Wisconsin retail stores can reopen with restrictions
More businesses are being allowed to open in Wisconsin, Gov. Tony Evers announced Monday.
Standalone or strip-mall based retail stores can open for in-person shopping for up to five customers at a time. Shoppers and employees will have to follow social distancing guidelines by remaining at least six feet apart from others. Masking is encouraged.
The businesses had been closed to customers under the governor's Safer at Home order in response to the coronavirus pandemic.
"In addition to added flexibilities and steps we have already taken for businesses, this is another disciplined turn of the dial that will allow Wisconsin's business owners to safely get back to work and Wisconsin consumers to support their favorite local spots," said Gov. Evers. "Both customers and workers need to be confident in their safety, so we need everyone to be diligent in following best safety practices so we can continue to move our state forward while keeping our neighbors, families, and communities safe and healthy."
The emergency order to "Turn the Dial" goes into effect immediately.
to view the order and the guidelines for stores.
Drive-in movie theaters can also open under the new "turn the dial" order.
Assembly Speaker Robin Vos (R-Rochester), released the following statement regarding the latest emergency order:
Assembly Democratic Leader Gordon Hintz (D-Oshkosh), also sounded off on the order on Monday, and issued the following statement:
It's the latest sign that Wisconsin is closer to going back to work after two months under strict guidelines to prevent the spread of COVID-19.
One of the first places to re-open on College Avenue in Appleton was J. Hawkinson Clothiers.
Tha's where manager Lisa McGinnis says she unlocked the door just after hearing about the Governor giving the okay.
"We are just so grateful to finally be able to open the door. The owner is down in Florida right now and we're just so, so excited. We can't wait to see people again," added McGinnis.
It's the same situation, for Pat Murray who has a photography store a few doors down.
"It will be for us, probably, business back to normal because we never have more than five or six people in the store at any given time. That's a busy day for us," said Murray, of Murray Photo & Video, INC.
Murray says it was a decision that was almost overdue.
He added,"It's kind of lonely being here by myself all day but I'm trying to keep the store lively. I have machines to take care of, and chemistry, we just can't let that go away. We have to pay bills. We can't stay at home for a month. We want to get things done and be ready."
Both stores say the five person capacity will be enforced, and customers should expect other precautions too.
McGinnis said,"We're going to do everything in our power to make it safe for them to come in and feel comfortable and if they still don't feel comfortable obviously we're going to do other things to help them out but we're going to keep the social distancing, we've got masks, we've got masks for sale so yeah, we'll do what we can."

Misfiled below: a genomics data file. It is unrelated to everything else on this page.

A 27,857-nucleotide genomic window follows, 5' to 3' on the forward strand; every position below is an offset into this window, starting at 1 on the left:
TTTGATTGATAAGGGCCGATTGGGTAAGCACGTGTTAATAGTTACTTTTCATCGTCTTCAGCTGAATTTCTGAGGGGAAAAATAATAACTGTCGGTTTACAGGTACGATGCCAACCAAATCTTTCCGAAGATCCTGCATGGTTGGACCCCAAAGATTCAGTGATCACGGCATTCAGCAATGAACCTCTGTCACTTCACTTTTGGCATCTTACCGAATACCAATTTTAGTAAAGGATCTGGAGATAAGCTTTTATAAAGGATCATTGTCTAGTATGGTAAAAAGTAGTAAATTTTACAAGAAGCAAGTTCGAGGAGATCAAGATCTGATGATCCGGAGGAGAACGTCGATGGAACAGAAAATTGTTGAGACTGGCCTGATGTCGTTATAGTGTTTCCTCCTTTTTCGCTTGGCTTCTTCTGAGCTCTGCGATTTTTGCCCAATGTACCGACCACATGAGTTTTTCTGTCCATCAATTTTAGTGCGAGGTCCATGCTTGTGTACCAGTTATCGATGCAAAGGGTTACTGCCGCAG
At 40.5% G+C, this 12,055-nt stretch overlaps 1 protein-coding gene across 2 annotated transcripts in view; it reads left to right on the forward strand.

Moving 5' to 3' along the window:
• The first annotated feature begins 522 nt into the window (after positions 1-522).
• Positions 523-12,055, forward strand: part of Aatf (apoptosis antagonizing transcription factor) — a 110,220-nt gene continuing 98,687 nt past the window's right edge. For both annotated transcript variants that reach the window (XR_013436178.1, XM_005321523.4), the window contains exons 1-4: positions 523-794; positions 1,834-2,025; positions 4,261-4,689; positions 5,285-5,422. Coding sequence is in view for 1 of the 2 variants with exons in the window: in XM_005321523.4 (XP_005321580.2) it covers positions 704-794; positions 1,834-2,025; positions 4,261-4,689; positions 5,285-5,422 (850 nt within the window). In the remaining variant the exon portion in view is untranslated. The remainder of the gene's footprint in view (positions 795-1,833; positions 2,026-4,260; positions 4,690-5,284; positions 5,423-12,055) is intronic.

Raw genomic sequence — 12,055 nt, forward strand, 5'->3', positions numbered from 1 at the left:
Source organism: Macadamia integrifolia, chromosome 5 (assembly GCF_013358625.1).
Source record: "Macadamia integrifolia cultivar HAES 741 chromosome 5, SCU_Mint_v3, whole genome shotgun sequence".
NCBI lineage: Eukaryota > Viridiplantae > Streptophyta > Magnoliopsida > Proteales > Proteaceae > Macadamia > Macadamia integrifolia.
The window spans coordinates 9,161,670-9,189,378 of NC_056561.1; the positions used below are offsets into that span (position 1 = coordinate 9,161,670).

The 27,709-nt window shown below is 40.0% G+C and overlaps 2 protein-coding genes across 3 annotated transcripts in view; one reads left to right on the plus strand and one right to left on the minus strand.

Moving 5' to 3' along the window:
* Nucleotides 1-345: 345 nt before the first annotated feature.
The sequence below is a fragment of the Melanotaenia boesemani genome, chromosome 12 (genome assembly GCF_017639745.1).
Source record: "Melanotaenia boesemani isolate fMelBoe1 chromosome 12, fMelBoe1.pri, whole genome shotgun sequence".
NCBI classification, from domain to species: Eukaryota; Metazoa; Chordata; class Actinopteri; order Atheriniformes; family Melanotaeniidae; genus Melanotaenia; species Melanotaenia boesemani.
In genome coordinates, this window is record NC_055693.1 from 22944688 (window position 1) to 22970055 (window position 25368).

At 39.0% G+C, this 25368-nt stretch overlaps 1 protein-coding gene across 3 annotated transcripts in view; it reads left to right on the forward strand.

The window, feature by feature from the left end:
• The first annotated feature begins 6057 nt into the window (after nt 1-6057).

Last week, the state saw four-straight days of decline in percentage of new positive cases of COVID-19. The percentage numbers were up and down over the weekend.
The state has expanded testing in several cities and communities. That expanded testing is expected to help the percent of positive cases go down.
On Friday, the governor announced a series of "best practices and safety guidelines" aimed at various business sectors to help plan for their eventual reopening.
The Wisconsin Economic Development Corporation has a series of downloadable documents targeted toward specific industries. They include restaurants, retailers, barbers, fitness centers, agriculture and personal care fields.
for the guidelines.
These announcements come as the state continues to wait for the Wisconsin Supreme Court to rule on the constitutionality of the May 26 extension of the governor's Safer at Home order.
Wisconsin's Republican-led state legislature challenged the extension, claiming it was unconstitutional and the Department of Health Services overstretched their authority. The lawsuit asks for a six-day period to allow the Evers administration and the Legislature to work together on a plan to safely reopen businesses.
The Supreme Court held oral arguments last week.
The justices are considering these questions:
Gov. Evers tells Action 2 News he doesn't foresee a need for another extension of Safer at Home.
"I think by the 26th we will be in a place where we don't have to do that. unless something extraordinary happens. You know, the virus doesn't consult with me on that, but we are doing a great job with testing and tracing those results in a way that I feel confident we are headed in the right direction."
Wisconsin Assembly Republicans are advocating for a "regional approach" to reopening the state. That means opening up businesses in areas without a large number of COVID-19 cases.
"We truly believe that there is a middle ground here where we can protect the health and safety of our citizens while still moving forward and cracking open the door to allow businesses to start collecting revenue in areas where there is less of an impact of the virus," said Assembly Majority Leader Jim Steineke (R-Kaukauna).
The state has a Badger Bounce Back plan based on federal government's guidelines for reopening business. There are six "gates" to reaching that goal.
to track how Wisconsin is doing with Badger Bounce Back.
Gov. Evers' initial executive order declaring a health emergency in Wisconsin expired May 11.